4. Get a library card.

Reading does not need to be expensive! Except for one or two of the books I read last year, all were borrowed from the library AND I didn’t physically go the library once. My library has an online ebook and audiobook checkout system, so when the book is available, I can easily download it to my Kindle. You’ll likely need to go in person to your library to sign up for a library card but after that, browsing the catalog and checking out books can be done online. It saves a lot of time, saves fees from no late returns, and you have access to books for free! There is also an app called Hoopla that lets you immediately stream free audiobooks, ebooks, and more instead of waiting to borrow from the library.

Of course, if you’d rather have a physical book or don’t have an e-reader, you can go to the library and check books out for free too.

If your library doesn’t have a digital option, Amazon Prime members have access to free books and Prime Reading provides unlimited access for $9.99 per month. Apple also provides a few free books on their devices.

5. Get an E-reader.

I got a Kindle Fire as a gift a few years ago and it is easily the most beneficial gift I’ve received. I use it every day! I use it for audiobooks, ebooks, Candy Crush, and Duolingo. If you’re ok with the size (it’s about half the size of an iPad), it can easily be your go-to tablet. It’s also pretty affordable. A regular Kindle e-reader is about $80 and a Kindle Fire starts at $50.

6. Have a book with you at all times.

Since most of my reading was digital (ebooks and audiobooks), my Kindle lives in my purse during the day and coffee table at night. You could carry a book with you or keep a different book in your office, car, and home so you don’t need to tote it around. Have an accessible reading option wherever you are.

7. Make the most of commutes.

I have a long commute to work each day, so I plug in my Kindle Fire and listen to my current audiobook. Out of the 53 books I read last year, 21 of those were audiobooks. I feel like I’m much more productive on my commutes now. I’ve found that memoirs read by the author, especially actors, are some of the more entertaining books to listen to.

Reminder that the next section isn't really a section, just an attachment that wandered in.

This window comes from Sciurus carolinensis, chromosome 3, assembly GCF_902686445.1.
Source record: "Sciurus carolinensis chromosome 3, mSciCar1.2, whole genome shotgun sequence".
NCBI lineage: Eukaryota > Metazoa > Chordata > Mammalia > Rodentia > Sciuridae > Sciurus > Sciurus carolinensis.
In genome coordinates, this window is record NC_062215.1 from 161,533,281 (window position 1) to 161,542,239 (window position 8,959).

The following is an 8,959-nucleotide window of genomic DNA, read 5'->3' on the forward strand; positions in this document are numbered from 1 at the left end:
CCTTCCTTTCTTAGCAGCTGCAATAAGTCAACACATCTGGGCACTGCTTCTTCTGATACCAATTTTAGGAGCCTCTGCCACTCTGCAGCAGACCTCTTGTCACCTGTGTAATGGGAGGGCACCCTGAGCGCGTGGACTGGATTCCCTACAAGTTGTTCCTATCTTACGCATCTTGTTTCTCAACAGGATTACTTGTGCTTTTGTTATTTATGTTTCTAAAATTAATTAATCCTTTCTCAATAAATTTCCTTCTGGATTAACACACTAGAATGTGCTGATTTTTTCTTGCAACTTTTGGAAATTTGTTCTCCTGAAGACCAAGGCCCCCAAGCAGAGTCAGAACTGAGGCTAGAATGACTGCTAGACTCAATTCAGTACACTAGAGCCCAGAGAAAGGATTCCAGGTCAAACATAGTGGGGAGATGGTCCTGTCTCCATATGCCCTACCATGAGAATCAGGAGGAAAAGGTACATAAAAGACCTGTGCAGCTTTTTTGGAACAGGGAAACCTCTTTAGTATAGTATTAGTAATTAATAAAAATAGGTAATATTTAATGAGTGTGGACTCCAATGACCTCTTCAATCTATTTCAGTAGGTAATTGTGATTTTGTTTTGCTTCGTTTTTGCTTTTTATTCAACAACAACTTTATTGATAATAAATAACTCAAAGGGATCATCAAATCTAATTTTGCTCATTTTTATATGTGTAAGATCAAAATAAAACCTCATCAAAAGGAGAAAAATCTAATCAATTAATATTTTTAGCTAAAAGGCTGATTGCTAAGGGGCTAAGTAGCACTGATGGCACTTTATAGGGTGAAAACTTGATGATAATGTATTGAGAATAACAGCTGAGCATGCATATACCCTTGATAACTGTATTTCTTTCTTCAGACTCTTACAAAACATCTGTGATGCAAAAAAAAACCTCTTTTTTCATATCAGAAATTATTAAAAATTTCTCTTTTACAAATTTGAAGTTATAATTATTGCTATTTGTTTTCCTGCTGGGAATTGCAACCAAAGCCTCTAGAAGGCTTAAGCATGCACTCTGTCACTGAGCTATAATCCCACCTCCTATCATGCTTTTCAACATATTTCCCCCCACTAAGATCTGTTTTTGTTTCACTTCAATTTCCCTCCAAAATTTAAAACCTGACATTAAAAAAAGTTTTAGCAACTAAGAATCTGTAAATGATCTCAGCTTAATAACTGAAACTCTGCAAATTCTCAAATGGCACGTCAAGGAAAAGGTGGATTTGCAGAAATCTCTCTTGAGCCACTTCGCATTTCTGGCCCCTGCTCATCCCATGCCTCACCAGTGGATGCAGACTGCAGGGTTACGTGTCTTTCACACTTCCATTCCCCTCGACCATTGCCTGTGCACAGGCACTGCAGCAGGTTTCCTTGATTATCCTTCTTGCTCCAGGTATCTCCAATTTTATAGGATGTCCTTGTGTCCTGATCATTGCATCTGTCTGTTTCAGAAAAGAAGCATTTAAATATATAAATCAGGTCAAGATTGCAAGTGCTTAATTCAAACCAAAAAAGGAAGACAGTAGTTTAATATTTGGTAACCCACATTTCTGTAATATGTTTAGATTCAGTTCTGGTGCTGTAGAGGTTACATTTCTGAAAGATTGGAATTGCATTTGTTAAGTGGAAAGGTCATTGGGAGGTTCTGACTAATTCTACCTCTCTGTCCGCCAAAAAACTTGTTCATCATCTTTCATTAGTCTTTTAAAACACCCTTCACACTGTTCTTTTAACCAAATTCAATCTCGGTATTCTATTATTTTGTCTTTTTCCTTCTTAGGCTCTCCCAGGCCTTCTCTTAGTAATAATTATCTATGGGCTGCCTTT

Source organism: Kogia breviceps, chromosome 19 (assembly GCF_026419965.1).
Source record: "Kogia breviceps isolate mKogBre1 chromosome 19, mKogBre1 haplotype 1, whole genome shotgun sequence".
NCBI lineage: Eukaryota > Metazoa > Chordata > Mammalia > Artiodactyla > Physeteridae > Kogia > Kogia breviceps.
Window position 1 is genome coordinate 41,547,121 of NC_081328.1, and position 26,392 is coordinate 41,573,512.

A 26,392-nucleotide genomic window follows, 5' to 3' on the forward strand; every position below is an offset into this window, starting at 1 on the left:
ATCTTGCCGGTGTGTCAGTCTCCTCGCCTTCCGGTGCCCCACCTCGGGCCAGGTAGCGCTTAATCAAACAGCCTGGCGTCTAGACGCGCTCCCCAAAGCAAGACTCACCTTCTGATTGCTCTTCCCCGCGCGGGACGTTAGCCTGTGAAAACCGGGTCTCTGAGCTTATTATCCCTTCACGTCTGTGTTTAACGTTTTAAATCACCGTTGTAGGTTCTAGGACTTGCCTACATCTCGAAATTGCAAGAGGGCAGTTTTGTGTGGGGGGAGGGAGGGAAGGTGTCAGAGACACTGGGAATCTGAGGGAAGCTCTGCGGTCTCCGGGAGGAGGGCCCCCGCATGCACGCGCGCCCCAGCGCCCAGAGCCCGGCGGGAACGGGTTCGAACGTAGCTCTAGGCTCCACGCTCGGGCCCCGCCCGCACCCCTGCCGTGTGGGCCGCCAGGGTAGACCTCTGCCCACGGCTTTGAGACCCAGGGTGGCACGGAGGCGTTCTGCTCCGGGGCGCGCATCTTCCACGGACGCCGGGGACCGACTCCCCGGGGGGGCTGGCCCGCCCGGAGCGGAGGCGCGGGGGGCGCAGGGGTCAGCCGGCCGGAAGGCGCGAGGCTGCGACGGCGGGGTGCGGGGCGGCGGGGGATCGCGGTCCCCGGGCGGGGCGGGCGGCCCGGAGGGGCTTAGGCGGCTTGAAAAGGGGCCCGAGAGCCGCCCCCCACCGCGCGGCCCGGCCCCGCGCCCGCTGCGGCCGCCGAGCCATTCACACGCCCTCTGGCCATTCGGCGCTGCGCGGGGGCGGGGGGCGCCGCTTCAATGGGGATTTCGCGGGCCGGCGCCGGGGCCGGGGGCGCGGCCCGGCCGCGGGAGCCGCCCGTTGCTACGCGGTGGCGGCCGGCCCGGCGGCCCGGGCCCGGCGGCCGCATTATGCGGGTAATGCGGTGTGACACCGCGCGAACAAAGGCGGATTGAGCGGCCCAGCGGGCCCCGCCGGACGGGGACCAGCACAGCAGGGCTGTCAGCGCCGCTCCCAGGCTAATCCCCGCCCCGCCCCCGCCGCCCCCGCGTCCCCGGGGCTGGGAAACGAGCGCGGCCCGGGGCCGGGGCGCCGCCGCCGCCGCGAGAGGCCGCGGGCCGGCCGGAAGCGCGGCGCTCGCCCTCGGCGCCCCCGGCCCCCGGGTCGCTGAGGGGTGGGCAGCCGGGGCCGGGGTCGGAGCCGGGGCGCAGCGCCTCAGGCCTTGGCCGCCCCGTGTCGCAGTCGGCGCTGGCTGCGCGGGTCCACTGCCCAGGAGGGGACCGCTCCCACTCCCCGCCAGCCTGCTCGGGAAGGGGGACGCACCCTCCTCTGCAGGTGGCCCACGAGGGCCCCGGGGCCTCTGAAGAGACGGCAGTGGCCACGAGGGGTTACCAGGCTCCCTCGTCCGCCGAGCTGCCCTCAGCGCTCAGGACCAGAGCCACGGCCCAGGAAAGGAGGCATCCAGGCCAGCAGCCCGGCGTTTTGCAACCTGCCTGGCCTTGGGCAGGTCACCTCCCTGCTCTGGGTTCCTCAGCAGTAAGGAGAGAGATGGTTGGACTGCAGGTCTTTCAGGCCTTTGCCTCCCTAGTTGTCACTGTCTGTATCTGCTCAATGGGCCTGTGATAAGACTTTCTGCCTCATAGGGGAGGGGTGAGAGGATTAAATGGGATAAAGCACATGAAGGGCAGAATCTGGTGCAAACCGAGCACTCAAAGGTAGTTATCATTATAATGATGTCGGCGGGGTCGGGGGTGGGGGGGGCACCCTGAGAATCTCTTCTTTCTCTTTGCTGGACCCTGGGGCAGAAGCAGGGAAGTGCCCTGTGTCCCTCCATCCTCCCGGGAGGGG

8. Find books you enjoy.

Your options are endless! Love to travel? There are books that will take you to other places. Fiction, memoirs, foodie books, cookbooks, and the list goes on and on. One thing I learned to be ok with was putting a book down if it felt unbearable. Sometimes you won’t like an author’s style of writing or maybe the topic isn’t for you. I support challenging yourself but I also think time is valuable, so use that time for enjoyable reading.

Whether it’s one book or 100 books, I hope you get some reading in this year! (The above photo shows some of my favorite books. I also showed one of the books I finished recently in the very top photo.)

I know some of my blog readers are bookworms too. Any tips you would add to help with reading more? Or what’s the ONE book you would recommend?

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  • SO good, Anita! Loved this post 🙂 53 is a lot of books last year! I’ve found that setting my goal (and putting it on “public”) on my Goodreads account was the thing that initially got me excited to read, because I love goals. But now I read just for fun, because I remembered how much I love reading!